One spot at stake
CLEVELAND -- The 10 new members of the U.S. boxing team gathered in the ring Saturday at the Olympic Box-offs for their first team photograph, their menacing clenched fists betrayed by ecstatic smiles.
Only a welterweight was missing -- and once he's in the picture, the fighters and their coaches can focus on a long summer of hard work.
In the only match of the second day of competition at the Cleveland State Convocation Center, Austin Trout of Las Cruces, N.M., beat Brooklyn's Cory Jones 24-15 to advance to a box-off against Vanes Martirosyan of Glendale, Calif. on Sunday.
If Martirosyan wins, he will join the 10 fighters who earned a spot on the U.S. team with victories on Friday. Trout must beat Martirosyan twice to advance.
"I'm just hoping I can get up there and get in that photograph pretty soon," Trout said. "That's the dream of every fighter out there."
The welterweight division was delayed after the controversial disqualification of the top two fighters during the Olympic trials last week in Tunica, Miss.
Nearly everything else about the trials and the box-offs went according to plan, with 10 well-regarded boxers advancing. The team is headed to Colorado Springs for two weeks of training before the Tournament of the Americas in Tijuana, Mexico, where the top two finishers in each weight class will earn a trip to the Olympics.
The boxers expect to bond as a team in Colorado, since they'll no longer be fighting each other -- well, except flyweight Ron Siler and light flyweight Rau'Shee Warren, who regularly spar back home in Cincinnati.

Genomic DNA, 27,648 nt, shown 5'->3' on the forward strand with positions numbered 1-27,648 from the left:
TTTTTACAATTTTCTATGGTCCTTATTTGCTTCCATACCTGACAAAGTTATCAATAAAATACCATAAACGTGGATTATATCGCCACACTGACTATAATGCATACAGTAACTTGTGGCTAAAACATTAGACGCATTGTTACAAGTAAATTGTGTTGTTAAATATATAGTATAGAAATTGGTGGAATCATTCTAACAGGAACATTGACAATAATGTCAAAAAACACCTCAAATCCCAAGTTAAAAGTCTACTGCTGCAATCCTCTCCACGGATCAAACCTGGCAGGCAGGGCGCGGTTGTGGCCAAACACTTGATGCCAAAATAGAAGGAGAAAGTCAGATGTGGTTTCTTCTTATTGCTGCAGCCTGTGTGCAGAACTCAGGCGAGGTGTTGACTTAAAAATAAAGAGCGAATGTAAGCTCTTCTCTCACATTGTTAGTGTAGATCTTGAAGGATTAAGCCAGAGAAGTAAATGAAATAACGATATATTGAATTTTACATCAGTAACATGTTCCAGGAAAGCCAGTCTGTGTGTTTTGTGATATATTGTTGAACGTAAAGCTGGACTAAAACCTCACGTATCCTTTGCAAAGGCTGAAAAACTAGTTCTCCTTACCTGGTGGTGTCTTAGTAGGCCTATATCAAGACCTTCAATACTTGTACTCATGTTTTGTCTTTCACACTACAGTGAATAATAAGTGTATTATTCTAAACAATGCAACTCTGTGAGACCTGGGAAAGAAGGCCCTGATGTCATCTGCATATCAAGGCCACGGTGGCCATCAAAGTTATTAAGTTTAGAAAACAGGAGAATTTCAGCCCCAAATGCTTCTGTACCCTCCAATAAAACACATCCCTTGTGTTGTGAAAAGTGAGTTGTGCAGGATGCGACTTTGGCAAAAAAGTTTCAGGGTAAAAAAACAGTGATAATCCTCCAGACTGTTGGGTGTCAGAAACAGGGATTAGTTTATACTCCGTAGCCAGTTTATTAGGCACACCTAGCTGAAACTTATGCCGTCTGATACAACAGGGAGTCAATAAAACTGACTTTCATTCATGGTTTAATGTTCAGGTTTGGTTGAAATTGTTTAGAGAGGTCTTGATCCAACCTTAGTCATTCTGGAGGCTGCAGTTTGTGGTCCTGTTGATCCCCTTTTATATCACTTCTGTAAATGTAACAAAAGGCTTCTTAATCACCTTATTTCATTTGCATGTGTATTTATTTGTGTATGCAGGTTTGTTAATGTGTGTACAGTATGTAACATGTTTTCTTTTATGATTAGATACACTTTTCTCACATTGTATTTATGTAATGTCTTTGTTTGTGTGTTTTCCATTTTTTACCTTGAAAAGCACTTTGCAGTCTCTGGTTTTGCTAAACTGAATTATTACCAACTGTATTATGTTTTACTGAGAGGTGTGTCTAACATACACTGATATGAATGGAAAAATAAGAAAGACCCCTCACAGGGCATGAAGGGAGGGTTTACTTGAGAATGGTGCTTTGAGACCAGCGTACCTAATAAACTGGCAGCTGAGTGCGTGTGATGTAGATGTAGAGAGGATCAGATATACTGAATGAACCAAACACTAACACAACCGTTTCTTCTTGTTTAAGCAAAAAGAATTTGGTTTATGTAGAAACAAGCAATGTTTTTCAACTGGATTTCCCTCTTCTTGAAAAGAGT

Most are expected to advance from Tijuana to Athens, but that's where the confidence in this team ends. Many experts believe the Americans have a solid but lackluster crop of top amateurs who will struggle in Greece.
Don't tell that to the fighters, though.
"I think this team can take it to a whole other level," said light heavyweight Andre Ward, an Oakland, Calif., native who hasn't lost since 1998.
"I'm very excited about the talent we have. I'm expecting great things from us. Everybody counted us out. They said, 'Don't look out for 2004, because they're not going to win any medals.' Well, I think we're going to win a lot of medals."
According to Ward, the American team's impressive speed will be important with the physical pounding the fighters could take against the top boxers from Cuba and Europe.
Basheer Abdullah, a longtime Army coach leading his first Olympic team, plans to evaluate his top fighters over the next several months before making any predictions on their medal chances -- but he liked the winners' performances in the box-offs.
"We've got a very solid team across the weight classes," Abdullah said. "I like our speed, and I like the experience of some of the more veteran fighters. We'll know more after Tijuana, which is the only thing we'll be focused on for the next two weeks."
In Saturday's main event, Trout earned a belated berth in the box-offs with an impressive win over Jones, who beat Trout in the first round of the trials. Trout adjusted his style in the interim, and his changes resulted in a cleaner, more efficient performance in the computer-scored sport.
Trout, Jones and Martirosyan traveled to Cleveland last week not knowing who they would fight or when it might happen. Disqualified welterweights Juan McPherson and Andre Berto appeared before a judge and an arbitrator in a futile attempt to get back in the competition.
McPherson was medically disqualified with an injury after Berto threw him to the canvas last week in Mississippi. McPherson insisted there was nothing wrong with him, while Berto wanted his own disqualification overturned.
"It's a shame that it all had to go down like that," Trout said. "There was nothing we could do about it, but I'm just focused on trying to win Sunday, and then move on."
Copyright 2004 by The Associated Press
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